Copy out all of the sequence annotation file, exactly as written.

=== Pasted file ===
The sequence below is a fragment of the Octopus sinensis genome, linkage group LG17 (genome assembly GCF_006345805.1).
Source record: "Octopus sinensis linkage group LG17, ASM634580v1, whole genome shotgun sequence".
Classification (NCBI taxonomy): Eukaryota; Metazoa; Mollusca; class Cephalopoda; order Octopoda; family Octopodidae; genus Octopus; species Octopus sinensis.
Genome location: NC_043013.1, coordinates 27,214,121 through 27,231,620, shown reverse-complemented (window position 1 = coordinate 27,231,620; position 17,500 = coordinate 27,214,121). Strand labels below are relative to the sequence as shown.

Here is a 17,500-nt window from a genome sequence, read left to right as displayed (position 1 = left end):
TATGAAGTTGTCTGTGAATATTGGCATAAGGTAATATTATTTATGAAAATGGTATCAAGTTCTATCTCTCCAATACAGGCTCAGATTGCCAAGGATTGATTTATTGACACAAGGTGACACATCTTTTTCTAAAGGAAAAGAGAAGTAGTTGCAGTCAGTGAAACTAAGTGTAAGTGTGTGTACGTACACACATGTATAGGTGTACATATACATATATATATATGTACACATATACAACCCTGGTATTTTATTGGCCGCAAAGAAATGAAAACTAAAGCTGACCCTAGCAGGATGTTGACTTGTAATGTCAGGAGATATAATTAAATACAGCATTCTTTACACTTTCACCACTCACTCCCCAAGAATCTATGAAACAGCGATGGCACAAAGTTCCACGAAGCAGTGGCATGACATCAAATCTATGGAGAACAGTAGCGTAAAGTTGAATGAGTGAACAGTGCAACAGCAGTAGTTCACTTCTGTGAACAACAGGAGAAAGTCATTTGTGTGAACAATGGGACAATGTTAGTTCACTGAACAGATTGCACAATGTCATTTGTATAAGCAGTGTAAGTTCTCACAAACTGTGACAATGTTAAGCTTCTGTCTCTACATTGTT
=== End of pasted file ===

The sequence below is a fragment of the Octopus sinensis genome, linkage group LG17 (genome assembly GCF_006345805.1).
Source record: "Octopus sinensis linkage group LG17, ASM634580v1, whole genome shotgun sequence".
Classification (NCBI taxonomy): Eukaryota; Metazoa; Mollusca; class Cephalopoda; order Octopoda; family Octopodidae; genus Octopus; species Octopus sinensis.
Genome location: NC_043013.1, coordinates 27,214,121 through 27,231,620, shown reverse-complemented (window position 1 = coordinate 27,231,620; position 17,500 = coordinate 27,214,121). Strand labels below are relative to the sequence as shown.

Here is a 17,500-nt window from a genome sequence, read left to right as displayed (position 1 = left end):
TATGAAGTTGTCTGTGAATATTGGCATAAGGTAATATTATTTATGAAAATGGTATCAAGTTCTATCTCTCCAATACAGGCTCAGATTGCCAAGGATTGATTTATTGACACAAGGTGACACATCTTTTTCTAAAGGAAAAGAGAAGTAGTTGCAGTCAGTGAAACTAAGTGTAAGTGTGTGTACGTACACACATGTATAGGTGTACATATACATATATATATATGTACACATATACAACCCTGGTATTTTATTGGCCGCAAAGAAATGAAAACTAAAGCTGACCCTAGCAGGATGTTGACTTGTAATGTCAGGAGATATAATTAAATACAGCATTCTTTACACTTTCACCACTCACTCCCCAAGAATCTATGAAACAGCGATGGCACAAAGTTCCACGAAGCAGTGGCATGACATCAAATCTATGGAGAACAGTAGCGTAAAGTTGAATGAGTGAACAGTGCAACAGCAGTAGTTCACTTCTGTGAACAACAGGAGAAAGTCATTTGTGTGAACAATGGGACAATGTTAGTTCACTGAACAGATTGCACAATGTCATTTGTATAAGCAGTGTAAGTTCTCACAAACTGTGACAATGTTAAGCTTCTGTCTCTACATTGTT